I’m sure this experience has happened to many of us. You see an email come in from a friend, but something just doesn’t look right based on the preview. Parts look normal, but some stuff was suspect. This happened to me this weekend and I decided to research it more.
If the above email hadn’t come from a friend, I probably would’ve deleted it. However, I was concerned that maybe an address book or email account had been compromised. Given the number of security breaches, this wasn’t out of the question.
There are a number of ways to investigate emails and URLs, but here’s my process based on what I could see without opening the email. As a policy, I don’t open these type of emails. I’ll either do the research or send an email back to my friend asking them if they sent it.
Who Is Sending the Email?
At this point, I just see my friend’s name, but not his full email address. Many email applications, like Gmail, show the full address when you hover over it. Another clue is my friend Vassi doesn’t have his picture show as normal. Instead, this email used the generic blue icon.
In this case, I can see the domain (which was originally a design studio that I changed) is not related to my friend, which is reassuring. At this point, my heart goes out to this design studio as their domain has been used. I too get people fraudulently using my domain in emails. it’s difficult to explain to people I didn’t send it. Anybody can spoof that part.
What’s With This Short URL
In the email preview, I can see a short URL is used. I like URL shorteners, but people can also link them to nasty stuff. If you’re not familiar with URL shorteners, they are services that can take a very long URL and provide a much shorter one along with analytics. There are a number of companies that provide this service ranging from Bit.ly to Google.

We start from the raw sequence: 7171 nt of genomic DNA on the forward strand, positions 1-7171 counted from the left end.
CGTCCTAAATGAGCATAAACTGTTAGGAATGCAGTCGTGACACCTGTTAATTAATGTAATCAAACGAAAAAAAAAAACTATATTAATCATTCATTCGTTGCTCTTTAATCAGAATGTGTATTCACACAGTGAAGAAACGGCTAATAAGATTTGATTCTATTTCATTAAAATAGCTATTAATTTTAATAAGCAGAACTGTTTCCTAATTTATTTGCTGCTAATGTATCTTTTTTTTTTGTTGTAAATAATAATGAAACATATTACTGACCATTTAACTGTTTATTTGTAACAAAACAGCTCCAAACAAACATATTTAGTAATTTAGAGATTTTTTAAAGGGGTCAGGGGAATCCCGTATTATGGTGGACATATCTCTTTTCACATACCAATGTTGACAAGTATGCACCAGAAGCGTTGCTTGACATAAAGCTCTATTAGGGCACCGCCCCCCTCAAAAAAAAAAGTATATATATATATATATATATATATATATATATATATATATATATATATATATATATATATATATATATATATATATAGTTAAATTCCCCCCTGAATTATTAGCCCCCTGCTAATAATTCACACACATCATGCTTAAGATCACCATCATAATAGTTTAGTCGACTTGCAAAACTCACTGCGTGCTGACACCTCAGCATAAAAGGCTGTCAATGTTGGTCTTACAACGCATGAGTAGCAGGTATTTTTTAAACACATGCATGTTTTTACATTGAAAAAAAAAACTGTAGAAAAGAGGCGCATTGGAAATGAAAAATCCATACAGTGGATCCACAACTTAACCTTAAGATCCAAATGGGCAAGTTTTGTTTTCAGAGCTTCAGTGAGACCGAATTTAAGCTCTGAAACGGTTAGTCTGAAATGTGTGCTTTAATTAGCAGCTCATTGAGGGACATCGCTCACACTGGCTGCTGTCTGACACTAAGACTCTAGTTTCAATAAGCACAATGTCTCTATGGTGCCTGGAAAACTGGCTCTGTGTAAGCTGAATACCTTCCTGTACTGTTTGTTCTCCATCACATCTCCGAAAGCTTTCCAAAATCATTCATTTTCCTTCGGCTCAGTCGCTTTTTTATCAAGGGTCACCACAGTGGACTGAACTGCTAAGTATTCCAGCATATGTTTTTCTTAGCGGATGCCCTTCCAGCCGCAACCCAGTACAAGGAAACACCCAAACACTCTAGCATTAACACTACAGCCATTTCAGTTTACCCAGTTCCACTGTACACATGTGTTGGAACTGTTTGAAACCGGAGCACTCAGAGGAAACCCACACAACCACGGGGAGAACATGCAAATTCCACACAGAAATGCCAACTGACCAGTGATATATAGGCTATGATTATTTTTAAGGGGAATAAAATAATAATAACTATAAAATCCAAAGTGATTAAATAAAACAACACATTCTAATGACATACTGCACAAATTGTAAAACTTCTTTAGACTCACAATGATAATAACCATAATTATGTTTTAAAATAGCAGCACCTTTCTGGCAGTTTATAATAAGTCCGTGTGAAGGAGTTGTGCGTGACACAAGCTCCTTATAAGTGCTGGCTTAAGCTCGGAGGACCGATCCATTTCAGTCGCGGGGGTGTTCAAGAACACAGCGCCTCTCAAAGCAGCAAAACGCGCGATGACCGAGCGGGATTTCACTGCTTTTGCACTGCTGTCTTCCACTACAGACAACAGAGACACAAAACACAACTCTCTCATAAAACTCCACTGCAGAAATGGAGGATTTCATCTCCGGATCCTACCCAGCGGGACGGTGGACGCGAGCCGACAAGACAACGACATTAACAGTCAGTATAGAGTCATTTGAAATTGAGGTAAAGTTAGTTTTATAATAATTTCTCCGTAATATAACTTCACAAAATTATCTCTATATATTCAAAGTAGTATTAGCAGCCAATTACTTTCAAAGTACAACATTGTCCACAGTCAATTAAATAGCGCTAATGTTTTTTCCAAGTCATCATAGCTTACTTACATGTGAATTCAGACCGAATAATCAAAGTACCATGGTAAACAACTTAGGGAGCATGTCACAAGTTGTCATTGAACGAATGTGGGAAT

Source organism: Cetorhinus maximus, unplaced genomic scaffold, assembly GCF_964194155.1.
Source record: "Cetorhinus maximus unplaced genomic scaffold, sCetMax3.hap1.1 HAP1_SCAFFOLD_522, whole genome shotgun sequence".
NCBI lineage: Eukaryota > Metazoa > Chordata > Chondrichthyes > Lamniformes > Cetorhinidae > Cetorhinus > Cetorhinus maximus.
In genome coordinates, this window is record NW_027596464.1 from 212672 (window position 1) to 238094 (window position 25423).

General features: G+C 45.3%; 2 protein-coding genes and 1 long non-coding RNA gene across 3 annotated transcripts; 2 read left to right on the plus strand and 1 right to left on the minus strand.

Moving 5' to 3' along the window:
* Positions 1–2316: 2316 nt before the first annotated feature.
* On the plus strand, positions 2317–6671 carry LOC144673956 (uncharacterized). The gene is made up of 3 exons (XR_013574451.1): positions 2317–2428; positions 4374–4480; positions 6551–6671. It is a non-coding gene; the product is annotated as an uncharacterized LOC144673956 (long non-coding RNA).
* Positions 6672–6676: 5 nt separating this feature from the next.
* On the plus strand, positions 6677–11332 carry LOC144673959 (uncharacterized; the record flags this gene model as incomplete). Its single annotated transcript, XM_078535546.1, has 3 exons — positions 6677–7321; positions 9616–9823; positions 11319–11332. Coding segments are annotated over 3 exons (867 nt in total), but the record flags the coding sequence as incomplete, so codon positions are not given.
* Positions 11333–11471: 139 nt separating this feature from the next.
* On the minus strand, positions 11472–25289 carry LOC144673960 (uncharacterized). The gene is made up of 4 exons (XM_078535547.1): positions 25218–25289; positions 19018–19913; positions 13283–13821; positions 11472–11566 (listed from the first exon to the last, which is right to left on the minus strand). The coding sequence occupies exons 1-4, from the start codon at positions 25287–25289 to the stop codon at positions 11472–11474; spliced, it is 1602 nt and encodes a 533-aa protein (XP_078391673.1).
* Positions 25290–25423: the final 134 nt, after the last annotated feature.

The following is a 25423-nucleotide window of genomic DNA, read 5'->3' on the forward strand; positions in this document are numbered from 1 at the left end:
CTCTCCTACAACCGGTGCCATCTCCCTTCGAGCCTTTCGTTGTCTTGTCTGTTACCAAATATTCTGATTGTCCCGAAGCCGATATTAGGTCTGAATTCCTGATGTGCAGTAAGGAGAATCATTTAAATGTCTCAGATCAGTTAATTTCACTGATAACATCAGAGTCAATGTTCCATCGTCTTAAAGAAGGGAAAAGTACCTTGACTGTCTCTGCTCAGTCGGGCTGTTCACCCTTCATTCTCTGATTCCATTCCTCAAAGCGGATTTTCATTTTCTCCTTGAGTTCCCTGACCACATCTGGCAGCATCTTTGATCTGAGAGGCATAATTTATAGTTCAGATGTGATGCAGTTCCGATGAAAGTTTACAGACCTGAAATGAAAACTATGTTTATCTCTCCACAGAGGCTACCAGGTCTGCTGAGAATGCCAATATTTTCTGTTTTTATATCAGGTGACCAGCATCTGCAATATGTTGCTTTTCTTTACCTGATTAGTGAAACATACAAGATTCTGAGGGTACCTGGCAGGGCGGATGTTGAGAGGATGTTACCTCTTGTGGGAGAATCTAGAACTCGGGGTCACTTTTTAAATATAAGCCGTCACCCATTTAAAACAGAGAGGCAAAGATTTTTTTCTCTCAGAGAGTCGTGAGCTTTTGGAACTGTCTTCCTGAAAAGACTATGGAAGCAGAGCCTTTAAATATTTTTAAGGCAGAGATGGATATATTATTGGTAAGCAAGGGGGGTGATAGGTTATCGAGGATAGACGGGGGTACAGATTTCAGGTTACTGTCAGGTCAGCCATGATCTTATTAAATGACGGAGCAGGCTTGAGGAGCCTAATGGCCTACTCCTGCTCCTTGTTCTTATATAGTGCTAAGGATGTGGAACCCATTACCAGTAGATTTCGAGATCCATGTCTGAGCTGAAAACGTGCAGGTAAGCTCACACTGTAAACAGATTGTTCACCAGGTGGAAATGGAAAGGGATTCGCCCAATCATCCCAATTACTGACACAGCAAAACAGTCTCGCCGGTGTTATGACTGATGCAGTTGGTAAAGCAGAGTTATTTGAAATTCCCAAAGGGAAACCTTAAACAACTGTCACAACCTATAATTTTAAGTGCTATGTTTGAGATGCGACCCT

Google has announced they are shutting down their URL service to new users on April 13th, 2018.
For example, if I wanted to create a short URL for my Excel tutorials section, I would simply enter in the regular web address into the service. In this case, I’m using Goo.gl.
After I click the SHORTEN URL button, I get the new web address. Even though this process is easy, you can see it did take a little bit of time. This raises the question of why would my friend use this service instead of copying and pasting the full URL. One reason might be they copied it from another email, but many people just forward that email.
Finding the Real Address Behind a Short URL
However, if you pop in a short URL in various security scanners, you might get an error like this one. You also don’t see where the URL would go.
This can happen for a number of reasons such as the expanded URL has unrecognizable characters or parameters. And some services just don’t like short URLs.
The better solution is to find to find the full expanded URL. The good news is there is a service that can find the expanded link and test. It’s called VirusTotal.
At this point, I’m pretty sure this is a page I don’t want to visit. If I click the Details tab, I can see the full domain and a reference to bannerfarm.php. This makes me think it’s some sort of system to inject ads or worse.
Although this suspicious email used a short URL, you can use VirusTotal to check any URL.